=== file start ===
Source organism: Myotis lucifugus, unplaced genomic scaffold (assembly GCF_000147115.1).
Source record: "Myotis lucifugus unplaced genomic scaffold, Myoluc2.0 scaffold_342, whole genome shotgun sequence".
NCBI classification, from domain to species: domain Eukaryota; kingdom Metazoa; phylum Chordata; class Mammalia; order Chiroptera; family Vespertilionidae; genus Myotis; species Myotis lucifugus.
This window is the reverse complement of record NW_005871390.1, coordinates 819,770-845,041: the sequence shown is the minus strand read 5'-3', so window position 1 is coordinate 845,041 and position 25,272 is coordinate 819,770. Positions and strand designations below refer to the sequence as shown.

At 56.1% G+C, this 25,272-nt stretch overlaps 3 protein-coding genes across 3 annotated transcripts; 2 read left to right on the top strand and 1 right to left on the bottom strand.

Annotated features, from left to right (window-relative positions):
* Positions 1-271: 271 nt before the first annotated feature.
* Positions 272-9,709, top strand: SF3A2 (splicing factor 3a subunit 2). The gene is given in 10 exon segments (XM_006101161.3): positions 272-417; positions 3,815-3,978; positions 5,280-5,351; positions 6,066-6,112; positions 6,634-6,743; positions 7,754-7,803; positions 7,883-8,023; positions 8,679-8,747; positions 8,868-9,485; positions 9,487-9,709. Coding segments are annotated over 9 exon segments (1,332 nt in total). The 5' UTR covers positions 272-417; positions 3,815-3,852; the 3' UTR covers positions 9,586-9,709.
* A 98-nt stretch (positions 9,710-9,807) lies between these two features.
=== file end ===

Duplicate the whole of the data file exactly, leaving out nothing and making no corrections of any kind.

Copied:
Source organism: Myotis lucifugus, unplaced genomic scaffold (assembly GCF_000147115.1).
Source record: "Myotis lucifugus unplaced genomic scaffold, Myoluc2.0 scaffold_342, whole genome shotgun sequence".
NCBI classification, from domain to species: domain Eukaryota; kingdom Metazoa; phylum Chordata; class Mammalia; order Chiroptera; family Vespertilionidae; genus Myotis; species Myotis lucifugus.
This window is the reverse complement of record NW_005871390.1, coordinates 819,770-845,041: the sequence shown is the minus strand read 5'-3', so window position 1 is coordinate 845,041 and position 25,272 is coordinate 819,770. Positions and strand designations below refer to the sequence as shown.

At 56.1% G+C, this 25,272-nt stretch overlaps 3 protein-coding genes across 3 annotated transcripts; 2 read left to right on the top strand and 1 right to left on the bottom strand.

Annotated features, from left to right (window-relative positions):
* Positions 1-271: 271 nt before the first annotated feature.
* Positions 272-9,709, top strand: SF3A2 (splicing factor 3a subunit 2). The gene is given in 10 exon segments (XM_006101161.3): positions 272-417; positions 3,815-3,978; positions 5,280-5,351; positions 6,066-6,112; positions 6,634-6,743; positions 7,754-7,803; positions 7,883-8,023; positions 8,679-8,747; positions 8,868-9,485; positions 9,487-9,709. Coding segments are annotated over 9 exon segments (1,332 nt in total). The 5' UTR covers positions 272-417; positions 3,815-3,852; the 3' UTR covers positions 9,586-9,709.
* A 98-nt stretch (positions 9,710-9,807) lies between these two features.